In thirteen-year-old Aster’s family, all the girls are raised to be witches, while boys grow up to be shapeshifters. Anyone who dares cross those lines is exiled. Unfortunately for Aster, he still hasn’t shifted, and he’s still fascinated by witchery, no matter how forbidden it might be.
When a mysterious danger threatens the other boys, Aster knows he can help — as a witch. It will take the encouragement of a new friend, the non-magical and non-conforming Charlie, to convince Aster to try practicing his skills. And it will require even more courage to save his family, and be truly himself.
Notes on This Title
Although Aster is not trans in the text, the book is a powerful trans allegory, with shapeshifting and witchery as stand-ins for male or female gender either assigned at birth or felt. Ostertag has described the book as being more broadly about “the feeling of being young and queer, of knowing certain things about yourself and having other things be mysteries” (Rogues Portal).
A sequel, The Hidden Witch, was released October 30, 2018. A third installment, The Midwinter Witch, was released November 5, 2019.
2018 Prism Award Winner for Best Mainstream Comic or Graphic Novel
2018 School Library Journal Top 10 Graphic Novels
2018-2019 Maryland Black-Eyed Susan Book Award Winner for Grades 4-6, Graphic Novel
Starred Review: “Ostertag’s story is straightforward, acting as a parable for gender conformity that’s pitched just right to middle-grade audiences. Her panels are clear, colorful, and friendly, and her worldbuilding flawless, Aster’s magic-working community sitting cheek by jowl with Charlie’s suburb. Characters are all different races: Aster’s mother appears white, his father appears Asian, and Aster has darker skin than his mother but has her red hair.” (Source: Kirkus)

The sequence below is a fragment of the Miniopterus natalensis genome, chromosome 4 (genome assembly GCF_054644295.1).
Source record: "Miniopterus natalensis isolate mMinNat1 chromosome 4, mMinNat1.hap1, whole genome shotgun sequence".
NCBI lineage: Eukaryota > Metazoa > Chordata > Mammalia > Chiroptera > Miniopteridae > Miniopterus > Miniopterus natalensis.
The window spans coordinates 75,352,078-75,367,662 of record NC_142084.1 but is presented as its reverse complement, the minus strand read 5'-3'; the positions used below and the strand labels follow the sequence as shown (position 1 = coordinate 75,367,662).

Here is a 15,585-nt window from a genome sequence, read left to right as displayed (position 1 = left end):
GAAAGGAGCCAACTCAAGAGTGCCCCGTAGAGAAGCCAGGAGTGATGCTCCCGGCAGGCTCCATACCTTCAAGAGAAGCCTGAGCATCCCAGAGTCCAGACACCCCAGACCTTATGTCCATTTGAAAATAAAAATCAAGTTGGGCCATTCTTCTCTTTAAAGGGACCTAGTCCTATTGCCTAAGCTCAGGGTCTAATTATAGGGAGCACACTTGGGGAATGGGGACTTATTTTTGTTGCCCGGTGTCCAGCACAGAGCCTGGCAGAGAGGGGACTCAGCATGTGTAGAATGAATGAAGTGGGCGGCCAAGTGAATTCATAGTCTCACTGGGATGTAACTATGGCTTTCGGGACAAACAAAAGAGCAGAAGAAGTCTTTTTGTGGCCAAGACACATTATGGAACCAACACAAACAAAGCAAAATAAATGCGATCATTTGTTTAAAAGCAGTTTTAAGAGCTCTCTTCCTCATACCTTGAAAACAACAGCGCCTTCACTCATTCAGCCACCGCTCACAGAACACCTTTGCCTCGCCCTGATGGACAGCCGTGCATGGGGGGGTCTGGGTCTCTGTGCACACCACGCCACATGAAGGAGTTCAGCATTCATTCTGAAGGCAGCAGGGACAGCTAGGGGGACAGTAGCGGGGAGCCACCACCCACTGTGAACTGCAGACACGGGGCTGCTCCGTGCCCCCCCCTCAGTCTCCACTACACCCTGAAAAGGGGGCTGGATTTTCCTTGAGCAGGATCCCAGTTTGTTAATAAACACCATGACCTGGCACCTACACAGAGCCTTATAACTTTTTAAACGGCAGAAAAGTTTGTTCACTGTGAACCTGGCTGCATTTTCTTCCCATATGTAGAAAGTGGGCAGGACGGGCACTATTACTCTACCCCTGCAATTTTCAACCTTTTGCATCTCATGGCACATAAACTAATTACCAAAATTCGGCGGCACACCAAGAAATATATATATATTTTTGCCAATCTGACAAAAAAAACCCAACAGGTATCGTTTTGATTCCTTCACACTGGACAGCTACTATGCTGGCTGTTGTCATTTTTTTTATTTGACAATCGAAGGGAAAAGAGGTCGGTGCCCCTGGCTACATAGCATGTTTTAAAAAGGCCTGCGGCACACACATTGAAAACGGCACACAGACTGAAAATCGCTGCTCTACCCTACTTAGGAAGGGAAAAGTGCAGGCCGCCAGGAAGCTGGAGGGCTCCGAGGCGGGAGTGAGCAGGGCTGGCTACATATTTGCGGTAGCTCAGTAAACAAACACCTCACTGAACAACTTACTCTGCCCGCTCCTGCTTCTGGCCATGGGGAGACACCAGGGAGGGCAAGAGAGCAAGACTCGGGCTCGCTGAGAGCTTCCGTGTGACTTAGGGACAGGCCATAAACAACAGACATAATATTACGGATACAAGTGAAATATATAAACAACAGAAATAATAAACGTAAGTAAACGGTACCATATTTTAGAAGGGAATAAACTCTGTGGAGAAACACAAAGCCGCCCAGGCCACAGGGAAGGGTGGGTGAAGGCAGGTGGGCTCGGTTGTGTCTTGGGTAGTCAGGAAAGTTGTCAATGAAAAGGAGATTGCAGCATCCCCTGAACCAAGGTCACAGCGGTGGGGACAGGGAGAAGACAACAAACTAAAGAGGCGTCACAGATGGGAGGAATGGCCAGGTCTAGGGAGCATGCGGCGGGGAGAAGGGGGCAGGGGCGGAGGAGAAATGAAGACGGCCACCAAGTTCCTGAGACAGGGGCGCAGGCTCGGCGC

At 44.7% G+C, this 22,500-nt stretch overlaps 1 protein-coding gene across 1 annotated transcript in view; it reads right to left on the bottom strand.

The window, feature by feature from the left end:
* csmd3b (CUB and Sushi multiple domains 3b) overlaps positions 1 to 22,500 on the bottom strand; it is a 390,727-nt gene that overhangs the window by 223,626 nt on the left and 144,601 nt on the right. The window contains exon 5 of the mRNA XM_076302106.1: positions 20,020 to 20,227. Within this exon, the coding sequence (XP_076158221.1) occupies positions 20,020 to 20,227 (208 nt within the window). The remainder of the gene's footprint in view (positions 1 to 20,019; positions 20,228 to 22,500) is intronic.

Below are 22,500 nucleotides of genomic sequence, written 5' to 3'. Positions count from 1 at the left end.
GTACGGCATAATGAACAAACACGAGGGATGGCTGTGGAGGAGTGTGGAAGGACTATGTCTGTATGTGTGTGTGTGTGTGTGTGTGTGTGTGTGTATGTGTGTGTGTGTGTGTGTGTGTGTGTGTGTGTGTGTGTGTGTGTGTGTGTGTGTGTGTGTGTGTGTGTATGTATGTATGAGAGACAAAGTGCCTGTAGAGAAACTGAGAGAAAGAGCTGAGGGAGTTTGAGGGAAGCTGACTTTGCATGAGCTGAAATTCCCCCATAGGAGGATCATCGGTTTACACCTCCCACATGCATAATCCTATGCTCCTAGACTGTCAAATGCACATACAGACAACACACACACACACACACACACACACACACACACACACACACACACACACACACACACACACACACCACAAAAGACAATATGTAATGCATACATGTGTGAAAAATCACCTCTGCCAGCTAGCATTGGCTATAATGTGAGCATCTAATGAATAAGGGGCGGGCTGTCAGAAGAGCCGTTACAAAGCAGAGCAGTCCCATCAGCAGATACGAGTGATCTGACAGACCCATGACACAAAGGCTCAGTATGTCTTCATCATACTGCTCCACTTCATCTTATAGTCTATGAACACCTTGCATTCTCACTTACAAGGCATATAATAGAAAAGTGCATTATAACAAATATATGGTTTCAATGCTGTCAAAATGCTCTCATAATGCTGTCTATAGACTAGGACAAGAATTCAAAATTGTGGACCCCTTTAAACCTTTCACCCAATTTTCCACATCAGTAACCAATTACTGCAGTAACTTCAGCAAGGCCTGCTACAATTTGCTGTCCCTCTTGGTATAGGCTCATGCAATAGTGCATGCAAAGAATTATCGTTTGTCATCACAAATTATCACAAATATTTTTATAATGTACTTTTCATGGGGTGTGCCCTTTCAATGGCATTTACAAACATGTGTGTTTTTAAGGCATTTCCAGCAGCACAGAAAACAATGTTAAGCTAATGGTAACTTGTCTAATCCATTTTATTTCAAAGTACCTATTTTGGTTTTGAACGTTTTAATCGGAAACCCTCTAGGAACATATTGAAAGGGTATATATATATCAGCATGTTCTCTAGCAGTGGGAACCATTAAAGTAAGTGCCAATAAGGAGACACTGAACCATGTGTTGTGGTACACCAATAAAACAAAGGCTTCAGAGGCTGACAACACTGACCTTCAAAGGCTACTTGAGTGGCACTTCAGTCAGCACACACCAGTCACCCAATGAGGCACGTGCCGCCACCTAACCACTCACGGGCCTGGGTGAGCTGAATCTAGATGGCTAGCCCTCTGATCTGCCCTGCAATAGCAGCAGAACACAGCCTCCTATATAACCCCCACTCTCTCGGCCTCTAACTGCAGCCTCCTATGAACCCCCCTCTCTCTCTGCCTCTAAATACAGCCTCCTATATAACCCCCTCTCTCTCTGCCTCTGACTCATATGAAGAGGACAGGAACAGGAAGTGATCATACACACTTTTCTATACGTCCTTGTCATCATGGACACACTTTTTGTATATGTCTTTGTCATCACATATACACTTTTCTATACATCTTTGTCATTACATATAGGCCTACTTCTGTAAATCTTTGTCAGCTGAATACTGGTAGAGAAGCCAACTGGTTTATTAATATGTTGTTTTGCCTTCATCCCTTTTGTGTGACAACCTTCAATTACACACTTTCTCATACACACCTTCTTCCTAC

Starred Review: “An excellent choice for reluctant readers, fans of fantasy, and those looking for books that explore gender roles.” (Source: School Library Journal)
“This is a great book for any young boy to read to see that he doesn’t have to buy in to the toxic parts of masculinity that society offers.” (Source: Autostraddle)
“Aster’s journey of self-discovery, particularly as he learns to take a stand against assumed gender roles, will resonate with many young readers working to assert themselves within their own communities.” (Source: Booklist, vol 114, number 2, p43)
“This middle-grade series is a bright star in a crowded field, with strong characters who work hard to define themselves and protect the people they care for. In this second book, Aster is facing not only the gender dynamic he’s been struggling against since the first outing, but also new dangers in the form of his long-missing great-uncle and a dangerous, unsanctioned spell that’s attached itself to his new friend Charlie. Molly Knox Ostertag has a particular skill with introducing nuanced and difficult questions of morality and forgiveness, and her bright and welcoming art style and her respect for the emotional needs and intelligence of children make her work a perfect fit for fans of Steven Universe and similar cartoons.” (Source: Paste Magazine)
“Ostertag is in full control of plotting, dialogue, and visual techniques to advance the story with her sturdy panel artwork, and her family-centered narrative is warm and wholesome. Only the predictability of Aster’s dilemma—a template from other gender-difference stories dropped into a new setting—disappoints, though his family’s eventual acceptance is still satisfying when it arrives.” (Source: Publishers Weekly)
Kirkus: “Molly Knox Ostertag”
Mr. Kallenborn: The Other Comic Book Teacher: “Storytelling is Not Dead: Interview Ten — Molly Knox Ostertag”
Rogues Portal: “Molly Ostertag Talks About The Witch Boy”
Smash Pages: “Halloween Q&A: Molly Ostertag on ‘The Witch Boy’”